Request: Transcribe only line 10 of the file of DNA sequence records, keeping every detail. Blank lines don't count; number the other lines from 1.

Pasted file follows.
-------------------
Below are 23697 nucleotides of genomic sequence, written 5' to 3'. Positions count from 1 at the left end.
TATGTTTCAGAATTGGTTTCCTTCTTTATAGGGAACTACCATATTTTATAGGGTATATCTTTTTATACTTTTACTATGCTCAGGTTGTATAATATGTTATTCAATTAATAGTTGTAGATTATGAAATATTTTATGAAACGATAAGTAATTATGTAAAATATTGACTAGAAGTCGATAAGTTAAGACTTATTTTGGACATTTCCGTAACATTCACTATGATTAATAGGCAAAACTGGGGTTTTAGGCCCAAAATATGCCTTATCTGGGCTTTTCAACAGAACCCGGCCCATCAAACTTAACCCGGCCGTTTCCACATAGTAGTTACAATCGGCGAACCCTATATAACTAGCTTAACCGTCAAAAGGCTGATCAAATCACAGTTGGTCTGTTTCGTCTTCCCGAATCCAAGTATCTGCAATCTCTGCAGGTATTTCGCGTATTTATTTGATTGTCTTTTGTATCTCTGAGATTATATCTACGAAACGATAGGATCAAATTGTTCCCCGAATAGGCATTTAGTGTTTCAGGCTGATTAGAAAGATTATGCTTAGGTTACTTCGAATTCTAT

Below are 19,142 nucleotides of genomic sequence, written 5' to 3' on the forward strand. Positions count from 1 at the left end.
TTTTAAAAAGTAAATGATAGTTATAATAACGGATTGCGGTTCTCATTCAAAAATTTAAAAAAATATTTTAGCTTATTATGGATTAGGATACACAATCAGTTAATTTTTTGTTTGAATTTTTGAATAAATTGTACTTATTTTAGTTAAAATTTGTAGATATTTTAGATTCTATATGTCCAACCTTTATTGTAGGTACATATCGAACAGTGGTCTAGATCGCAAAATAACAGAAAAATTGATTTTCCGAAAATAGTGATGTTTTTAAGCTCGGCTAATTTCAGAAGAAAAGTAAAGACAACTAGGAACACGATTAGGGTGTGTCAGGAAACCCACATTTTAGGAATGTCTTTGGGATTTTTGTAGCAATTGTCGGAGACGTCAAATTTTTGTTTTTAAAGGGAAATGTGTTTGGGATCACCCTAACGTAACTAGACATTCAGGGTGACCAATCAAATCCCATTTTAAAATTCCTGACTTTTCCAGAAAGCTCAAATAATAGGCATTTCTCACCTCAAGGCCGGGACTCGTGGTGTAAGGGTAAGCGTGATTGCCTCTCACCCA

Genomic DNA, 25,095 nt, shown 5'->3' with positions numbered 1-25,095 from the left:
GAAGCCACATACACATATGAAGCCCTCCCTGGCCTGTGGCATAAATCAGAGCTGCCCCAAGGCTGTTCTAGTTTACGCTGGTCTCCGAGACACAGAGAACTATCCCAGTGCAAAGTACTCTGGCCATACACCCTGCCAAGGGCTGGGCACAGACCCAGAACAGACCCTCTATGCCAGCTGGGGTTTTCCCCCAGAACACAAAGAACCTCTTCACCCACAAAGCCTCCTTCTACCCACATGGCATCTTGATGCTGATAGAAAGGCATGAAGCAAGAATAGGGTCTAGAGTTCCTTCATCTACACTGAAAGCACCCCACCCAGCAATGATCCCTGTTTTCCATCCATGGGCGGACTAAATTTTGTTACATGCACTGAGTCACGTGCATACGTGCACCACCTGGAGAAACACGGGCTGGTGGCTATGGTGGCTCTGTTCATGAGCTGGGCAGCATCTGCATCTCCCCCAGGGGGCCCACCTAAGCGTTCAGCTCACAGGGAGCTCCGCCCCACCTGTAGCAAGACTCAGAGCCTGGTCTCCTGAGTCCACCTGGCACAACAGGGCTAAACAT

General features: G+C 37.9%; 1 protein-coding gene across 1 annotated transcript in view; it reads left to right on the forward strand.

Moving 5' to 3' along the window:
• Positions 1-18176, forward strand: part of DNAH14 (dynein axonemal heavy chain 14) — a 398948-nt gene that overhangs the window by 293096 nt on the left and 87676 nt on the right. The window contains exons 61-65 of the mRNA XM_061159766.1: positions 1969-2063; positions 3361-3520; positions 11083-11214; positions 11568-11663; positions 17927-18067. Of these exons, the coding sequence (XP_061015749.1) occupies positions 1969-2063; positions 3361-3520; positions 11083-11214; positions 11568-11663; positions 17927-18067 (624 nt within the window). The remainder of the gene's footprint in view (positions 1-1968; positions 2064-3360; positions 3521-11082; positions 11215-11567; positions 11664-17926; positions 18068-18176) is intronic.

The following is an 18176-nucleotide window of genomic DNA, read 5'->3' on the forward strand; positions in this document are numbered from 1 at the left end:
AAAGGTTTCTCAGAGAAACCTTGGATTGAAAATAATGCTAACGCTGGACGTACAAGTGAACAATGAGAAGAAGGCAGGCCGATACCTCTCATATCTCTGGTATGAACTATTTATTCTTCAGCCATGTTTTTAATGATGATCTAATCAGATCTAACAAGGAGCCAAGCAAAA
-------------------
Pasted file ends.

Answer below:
The following is an 18176-nucleotide window of genomic DNA, read 5'->3' on the forward strand; positions in this document are numbered from 1 at the left end: